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This Live Science article provides an interesting overview of current scholars' thinking about the historical evolution from polytheism to monotheism (e.g., the Abrahamic religions). Surprisingly, it turns out that some scholars believe our modern usage of 'monotheism' to denote the existence of a single deity isn't the same as older / ancient beliefs some call monotheism. The difference relates to those older beliefs' prescribing there was only one god to be worshipped rather than one god that existed at all.
FULL STORY: https://www.livescience.com/polytheism-to-monotheism.htmlWhat led to the emergence of monotheism?
Over half the world practices Christianity, Islam or Judaism, according to Pew Research Center. These religions are all monotheistic, involving the worship of one God. But according to scholars, our modern understanding of monotheism is a recent phenomenon — more recent even than the religions it describes.
So, how did monotheism emerge?
The answer is complicated. Monotheism didn't emerge with Judaism, nor Christianity, nor Islam, according to scholars. It's a modern concept. And depending on how you define it, it either emerged thousands of years before these major religions, or hundreds of years later. ...
At a surface level, many ancient religions look polytheistic. Whether you're looking at Mesopotamia or ancient Egypt, Greece or Rome, the Kingdom of Aksum in northern Africa or ancient Israel: all of these civilizations once worshipped many gods. The reality is a little more complicated, said Andrew Durdin, a religious historian at Florida State University.
"When you look across human history, the distinction between polytheism and monotheism kind of falls apart" ...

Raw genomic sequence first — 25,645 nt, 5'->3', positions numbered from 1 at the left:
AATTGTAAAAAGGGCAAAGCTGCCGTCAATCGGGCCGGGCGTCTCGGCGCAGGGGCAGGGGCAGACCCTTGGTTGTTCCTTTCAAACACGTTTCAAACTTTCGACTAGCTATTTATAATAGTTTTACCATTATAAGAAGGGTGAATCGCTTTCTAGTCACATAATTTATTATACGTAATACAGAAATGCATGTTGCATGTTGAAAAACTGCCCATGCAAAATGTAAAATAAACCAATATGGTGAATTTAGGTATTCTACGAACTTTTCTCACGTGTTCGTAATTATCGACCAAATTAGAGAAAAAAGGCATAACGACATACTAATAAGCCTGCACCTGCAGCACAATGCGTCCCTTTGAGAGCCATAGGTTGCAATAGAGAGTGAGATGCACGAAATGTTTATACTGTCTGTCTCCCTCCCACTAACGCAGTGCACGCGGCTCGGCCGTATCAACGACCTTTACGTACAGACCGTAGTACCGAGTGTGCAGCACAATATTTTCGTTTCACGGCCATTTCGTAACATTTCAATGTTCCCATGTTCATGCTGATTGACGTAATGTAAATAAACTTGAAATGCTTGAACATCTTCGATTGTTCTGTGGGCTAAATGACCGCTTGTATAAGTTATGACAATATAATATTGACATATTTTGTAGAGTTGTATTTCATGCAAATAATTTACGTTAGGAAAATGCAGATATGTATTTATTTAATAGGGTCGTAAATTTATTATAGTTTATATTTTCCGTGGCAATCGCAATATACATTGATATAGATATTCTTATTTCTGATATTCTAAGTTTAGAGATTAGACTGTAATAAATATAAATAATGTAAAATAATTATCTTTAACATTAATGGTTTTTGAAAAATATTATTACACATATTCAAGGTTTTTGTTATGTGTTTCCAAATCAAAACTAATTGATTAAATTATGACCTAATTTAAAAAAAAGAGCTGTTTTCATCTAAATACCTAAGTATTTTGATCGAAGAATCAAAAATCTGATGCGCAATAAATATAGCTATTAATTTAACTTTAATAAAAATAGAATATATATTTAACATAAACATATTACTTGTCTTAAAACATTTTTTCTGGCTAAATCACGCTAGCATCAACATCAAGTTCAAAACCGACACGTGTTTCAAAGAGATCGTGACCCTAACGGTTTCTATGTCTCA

Across cultures, pantheons, or groups of deities specific to a particular religion, were often written about as expressions of the same divine entity, similar to how Christians worship the Holy Trinity ...
This concept of divine unity wasn’t unique to Mesopotamia; this same concept existed in ancient Greece, Egypt and Rome. ...
Put another way, ancient people may have viewed multiple gods from different cultures as all emanating from the same holy source. ...
It was in this context that religious movements began demanding exclusive worship of one God. In the 14th century B.C., the Egyptian pharaoh Akhenaten established a cult devoted only to the sun god, Aton. ... And some scholars believe it was up to a thousand years later that early Israelites began worshipping only one god: Yahweh, said Matthew Chalmers, a theorist of religion at Northwestern University in Illinois. It was a transition that took centuries, and it would be centuries more before the belief that only one God exists became cemented in Judaism, Chalmers said.
It's important to note that these people didn't think of themselves as monotheists or polytheists. "I don't think it was something ancient people were really interested in," Chalmers told Live Science. These movements didn't deny the existence of other gods. They just demanded that people stop worshipping them. ...
Similarly, early Christians didn't explicitly declare other gods nonexistent; they began referring to them as demons ... Proclamations that there was only one God show up in portions of the Hebrew Bible written around the fifth century B.C. — however, sections written earlier in Jewish history made no such claims ... And it wasn’t until the third and fourth centuries A.D., that the concept of one God finally began appearing in Christian liturgy. However, scholars disagree on the exact timeline ...
"I don't think there is a transition to monotheism," Chalmers said. After all, not everyone even agrees that Christianity, the largest ostensible monotheistic religion, is monotheistic at all, he added — some Jewish and Muslim writers interpreted the Holy Trinity as three gods rather than one. Instead, the distinction between polytheism and monotheism is one we've made in retrospect to try and make sense of our own history.
"It's a modern imposition," Haines said, "It allows us to map monotheism as a move towards progress."